Greenhouse gases are generally well mixed around the globe. We use ‘clean air’ observations from Baring Head, near Wellington, to estimate global concentrations of the greenhouse gases – carbon dioxide (CO2), methane (CH4), nitrous oxide (N2O), and carbon monoxide (CO). These observations are made only when the air’s trajectory is from the south and away from any likely local sources of gas emissions. This gives an estimate representative of the concentrations over the Southern Ocean.
The observations tell us how the global atmosphere responds to increasing emissions of greenhouse gases, and are an internationally representative measure of global concentrations. However, the Southern Hemisphere has slightly less greenhouse gas concentrations than the Northern Hemisphere, as well as a smaller seasonal variation.
Further information can be found in:
Mikaloff Fletcher, SE, & Nichol, S (2014) Measurements of Trace Gases in Well-mixed Air at Baring Head: Trends in carbon dioxide, methane, nitrous oxide and carbon monoxide. Prepared for Ministry for the Environment. Available at data.mfe.govt.nz/x/cZzREp on the Ministry for the Environment dataservice (data.mfe.govt.nz/).
Trend results can be found in the excel file "Greenhouse gas concentrations trend statistics" at data.mfe.govt.nz/x/H776gZ.
This dataset relates to the "Greenhouse gas concentrations" measure on the Environmental Indicators, Te taiao Aotearoa website.

Table ID 52569
Data type Table
Row count 160
Services Web Feature Service (WFS), Catalog Service (CS-W), data.govt.nz Atom Feed

Deforestation trend, 1990–2015

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Creative Commons Attribution 4.0 International

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You must attribute the creator in your own works.

709
21
Added
12 Oct 2017

This dataset was first added to MfE Data Service on 12 Oct 2017.

New Zealand’s indigenous and exotic forests absorb carbon dioxide (CO2) from the atmosphere through photosynthesis and store the carbon as biomass and in the soil. On average, more than twice as much carbon per hectare is stored in New Zealand’s mature indigenous forests than in exotic forests planted for wood production. Regenerating indigenous forests are also an important store of carbon, adding carbon every year as they grow. Total carbon stored in exotic forests will fluctuate over decades as the forests grow from seedlings to mature trees, are harvested, and replanted. Because CO2 is the major driver of climate change, forests provide important mitigation services and help New Zealand meet its climate change commitments.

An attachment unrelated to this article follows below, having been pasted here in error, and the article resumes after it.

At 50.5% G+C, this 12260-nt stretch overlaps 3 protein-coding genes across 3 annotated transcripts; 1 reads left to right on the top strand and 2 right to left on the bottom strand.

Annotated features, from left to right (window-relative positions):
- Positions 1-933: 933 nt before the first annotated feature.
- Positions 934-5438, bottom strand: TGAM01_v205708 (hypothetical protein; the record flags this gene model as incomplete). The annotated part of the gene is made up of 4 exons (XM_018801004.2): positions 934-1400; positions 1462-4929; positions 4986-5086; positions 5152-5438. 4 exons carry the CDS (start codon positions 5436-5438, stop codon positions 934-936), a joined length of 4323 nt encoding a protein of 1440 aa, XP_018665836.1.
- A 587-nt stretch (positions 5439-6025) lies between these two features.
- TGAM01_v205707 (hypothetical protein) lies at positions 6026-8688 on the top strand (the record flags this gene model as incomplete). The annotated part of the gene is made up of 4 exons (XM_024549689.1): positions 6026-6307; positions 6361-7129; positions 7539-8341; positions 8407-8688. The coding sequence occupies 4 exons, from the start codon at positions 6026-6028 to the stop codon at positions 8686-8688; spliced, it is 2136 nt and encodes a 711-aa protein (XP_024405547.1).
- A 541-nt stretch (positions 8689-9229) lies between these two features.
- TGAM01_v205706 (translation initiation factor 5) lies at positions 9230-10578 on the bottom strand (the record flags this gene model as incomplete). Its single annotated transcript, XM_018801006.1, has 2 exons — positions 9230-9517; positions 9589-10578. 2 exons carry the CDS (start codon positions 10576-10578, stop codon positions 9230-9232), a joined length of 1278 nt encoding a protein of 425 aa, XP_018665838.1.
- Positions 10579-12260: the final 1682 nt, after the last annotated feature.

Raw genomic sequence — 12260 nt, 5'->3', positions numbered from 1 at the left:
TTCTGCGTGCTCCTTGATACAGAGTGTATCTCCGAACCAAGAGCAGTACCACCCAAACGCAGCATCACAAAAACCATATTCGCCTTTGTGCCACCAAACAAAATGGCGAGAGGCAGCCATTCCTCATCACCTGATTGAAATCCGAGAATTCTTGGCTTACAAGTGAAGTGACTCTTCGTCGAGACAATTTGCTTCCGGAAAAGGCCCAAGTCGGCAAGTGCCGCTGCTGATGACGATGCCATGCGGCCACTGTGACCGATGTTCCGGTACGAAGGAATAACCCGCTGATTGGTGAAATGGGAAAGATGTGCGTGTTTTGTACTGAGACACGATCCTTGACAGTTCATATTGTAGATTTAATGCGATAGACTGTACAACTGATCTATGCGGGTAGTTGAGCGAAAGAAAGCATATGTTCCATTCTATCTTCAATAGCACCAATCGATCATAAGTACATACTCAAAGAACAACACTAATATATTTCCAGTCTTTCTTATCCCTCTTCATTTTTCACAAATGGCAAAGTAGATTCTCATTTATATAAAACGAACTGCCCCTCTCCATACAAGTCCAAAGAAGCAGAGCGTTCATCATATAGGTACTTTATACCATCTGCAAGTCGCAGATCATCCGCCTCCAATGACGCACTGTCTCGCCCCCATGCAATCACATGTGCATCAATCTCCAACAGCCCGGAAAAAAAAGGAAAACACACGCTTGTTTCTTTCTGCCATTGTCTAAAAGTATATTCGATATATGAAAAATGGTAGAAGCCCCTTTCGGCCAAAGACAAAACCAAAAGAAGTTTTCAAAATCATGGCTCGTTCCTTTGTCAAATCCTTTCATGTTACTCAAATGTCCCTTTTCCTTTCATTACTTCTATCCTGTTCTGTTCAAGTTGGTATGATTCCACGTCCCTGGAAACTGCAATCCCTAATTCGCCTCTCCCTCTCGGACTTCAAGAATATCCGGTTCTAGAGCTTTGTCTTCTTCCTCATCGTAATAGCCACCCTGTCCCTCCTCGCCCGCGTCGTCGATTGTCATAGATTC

Trend direction was assessed using the Theil-Sen estimator and the Two One-Sided Test (TOST) for equivalence at the 95% confidence level.
More information on this dataset and how it relates to our environmental reporting indicators and topics can be found in the attached data quality pdf.

Table ID 89408
Data type Table
Row count 3
Services Web Feature Service (WFS), Catalog Service (CS-W), data.govt.nz Atom Feed

Estimated global production of major ozone-depleting substances (1986–2013)

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Creative Commons Attribution 3.0 New Zealand

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2120
11
Added
01 Oct 2015

This dataset was first added to MfE Data Service on 01 Oct 2015.

Ozone in the stratosphere is destroyed in a catalytic reaction with a range of chemical species (mainly CFCs) that are emitted through human activities. The emission of these ozone-depleting substances (ODSs) is closely related to the amount of the chemicals that are produced. The ozone layer absorbs most of the sun's harmful ultraviolet (UV) radiation. Monitoring global ODS production helps us track how much pressure these substances put on the atmosphere.
In accordance with article 7 of the Montreal Protocol – Parties are required to report data on the production, import and export of specified ozone depleting substances covered in the original protocol and the amendments ratified by that Party. The United Nations Environment Programme (UNEP) Ozone Secretariat data centre is the source of the information reported.
This dataset relates to the "global emissions of ozone-depleting substances" measure on the Environmental Indicators, Te taiao Aotearoa website.

Table ID 52566
Data type Table
Row count 4428
Services Web Feature Service (WFS), Catalog Service (CS-W), data.govt.nz Atom Feed

Forest carbon stocks trends, 1990–2015

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Creative Commons Attribution 4.0 International

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You must attribute the creator in your own works.

2187
9
Added
12 Oct 2017

This dataset was first added to MfE Data Service on 12 Oct 2017.